As we neared Khare, the river valley opened up more broadly, and we could see the last big hill we would need to climb before reaching base camp. We were almost to what would be our destination for a few nights, and Christen’s goal for the trek. Christen and I walked around the corner of our lodge to where the rest of the group was just ordering lunch and assembling a bunch of climbing gear. As Matt attempted to haggle for some crampons without broken rivets piecing them together, Rose and Becky tried to find some boots that were not 4 sizes too big. In the end, we were all happily fed all sorts of different soups, mo-mo’s, mounds of noodles, and many varieties of teas. We all even had (mostly) the right gear.
The 11th morning started fresh and white. This was quite the relief. Don’t get me wrong, Khare is in a mind blowingly beautiful place. Unfortunately, there is little to no vegetation, it is on a sometimes frozen, sometimes melting mountainside, and it is inhabited by almost 150 people at any given time during the trekking season. There was only one, (1), “uno”, toilet that people were willing to enter without a full body hazmat suit, and that one was also questionable. To say that the couple of inches of new, fresh, clean, white snow over night was welcome by all was to say that I was overjoyed when Ang Rita’s phone stopped spewing out Justin Bieber. I was.
During the first full day at Khare, we were to hike up to Mera La, a pass at 17,500 feet in order to acclimatize for the summit climb the next day. Along the way, I struggled to keep my footing. The trail was covered in only a thin layer of snow, too shallow for crampons. The hard plastic mountaineering boots I had rented were not the best fit. In addition, I was starting to feel the effects of mild altitude sickness. I explained to Glen that I was feeling light headed, dizzy, and had mild nausea. We stopped frequently, and drank water in small amounts. We also ate small amounts of food regularly, all to counter the effects of altitude.
As we continued our ascent, the scenery kept getting better and better. That is, until the clouds came in. It had become a pattern that the mornings would be bright, clear, and blue, while the afternoons would be socked in by fast moving banks of clouds.
When we got to Mera La, Glen, Becky, and Rose all decided it was time to geek out and calibrate their altimeter watches. 17,500 feet was certainly the highest I ever had been in my life. I was starting to feel a bit better. I think the food and water helped quite a bit. Even better, we all decided to break out some more snacks now that we were at the turing around point for the day’s hiking. Karma and I looked around for some good photo ops, but the clouds came in so quickly that we did not get much time.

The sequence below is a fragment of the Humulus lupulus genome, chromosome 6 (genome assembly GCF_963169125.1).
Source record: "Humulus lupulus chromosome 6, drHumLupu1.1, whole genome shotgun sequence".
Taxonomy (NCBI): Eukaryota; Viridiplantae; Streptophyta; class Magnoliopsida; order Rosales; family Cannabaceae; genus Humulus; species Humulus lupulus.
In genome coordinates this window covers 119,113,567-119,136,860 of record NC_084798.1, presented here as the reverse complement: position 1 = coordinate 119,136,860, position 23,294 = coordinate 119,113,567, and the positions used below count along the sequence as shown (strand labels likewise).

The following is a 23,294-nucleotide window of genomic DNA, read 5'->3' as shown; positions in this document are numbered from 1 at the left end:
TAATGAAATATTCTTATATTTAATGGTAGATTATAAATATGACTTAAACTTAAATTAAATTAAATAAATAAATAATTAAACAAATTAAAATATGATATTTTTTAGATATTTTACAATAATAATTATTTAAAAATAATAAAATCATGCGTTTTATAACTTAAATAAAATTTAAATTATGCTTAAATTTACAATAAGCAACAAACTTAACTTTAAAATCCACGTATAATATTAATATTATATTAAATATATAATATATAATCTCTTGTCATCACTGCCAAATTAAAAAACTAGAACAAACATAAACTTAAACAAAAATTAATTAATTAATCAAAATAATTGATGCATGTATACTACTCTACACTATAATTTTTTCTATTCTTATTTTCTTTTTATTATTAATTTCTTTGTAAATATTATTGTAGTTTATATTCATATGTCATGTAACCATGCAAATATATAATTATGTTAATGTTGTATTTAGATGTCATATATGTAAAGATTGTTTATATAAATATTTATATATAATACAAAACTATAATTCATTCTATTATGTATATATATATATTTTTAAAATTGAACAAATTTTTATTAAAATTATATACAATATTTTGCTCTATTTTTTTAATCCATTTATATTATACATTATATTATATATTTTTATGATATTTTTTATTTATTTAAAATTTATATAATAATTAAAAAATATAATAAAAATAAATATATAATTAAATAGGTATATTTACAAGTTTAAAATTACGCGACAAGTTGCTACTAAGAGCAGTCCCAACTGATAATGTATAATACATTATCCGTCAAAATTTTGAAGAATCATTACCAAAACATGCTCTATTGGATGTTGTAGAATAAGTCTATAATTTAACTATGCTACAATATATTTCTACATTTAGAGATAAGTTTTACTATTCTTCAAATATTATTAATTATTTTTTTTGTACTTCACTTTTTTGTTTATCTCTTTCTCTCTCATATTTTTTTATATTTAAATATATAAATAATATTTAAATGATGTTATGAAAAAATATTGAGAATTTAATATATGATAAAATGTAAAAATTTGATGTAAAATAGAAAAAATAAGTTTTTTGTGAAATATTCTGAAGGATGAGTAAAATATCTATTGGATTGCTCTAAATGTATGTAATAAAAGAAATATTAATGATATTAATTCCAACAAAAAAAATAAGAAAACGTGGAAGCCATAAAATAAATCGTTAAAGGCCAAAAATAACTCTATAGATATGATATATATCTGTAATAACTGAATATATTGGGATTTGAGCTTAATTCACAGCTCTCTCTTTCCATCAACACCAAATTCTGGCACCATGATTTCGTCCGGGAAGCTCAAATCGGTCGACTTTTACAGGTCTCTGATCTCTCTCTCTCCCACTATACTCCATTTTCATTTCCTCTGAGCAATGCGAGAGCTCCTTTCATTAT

After returning to Khare, most of the group decided to get some rest for the afternoon. I opted to hang outside the lodge and take some time lapse photos. While chatting with Matt and Andrew outside, I again noticed that I was not feeling completely all there in the head. My legs felt great, I had plenty of energy, but my thoughts were very slow and I felt mildly dizzy all the time. As I was walking across the dining area outside the lodge, I tripped and banged my knee badly on some rocks.
I decided I should have a conversation with Christen, since she has known me for so long and she could give me a fair assessment on how “out of it” I was. I explained to her what was going on and that I was thinking of not climbing to the summit. She confided she was planning on suggesting that herself if I had not done come to my senses myself. She explained that I had been acting strangely since the acclimatization hike to Mera La at 17,500 ft. Gambling with altitude sickness was just not worth it. It is always great to have good friends whom you know have your back. The summit was not my mission, anyway. As it turned out, Karma, Matt, Andrew, and Becky all made it up to the summit for the rest of us two days later.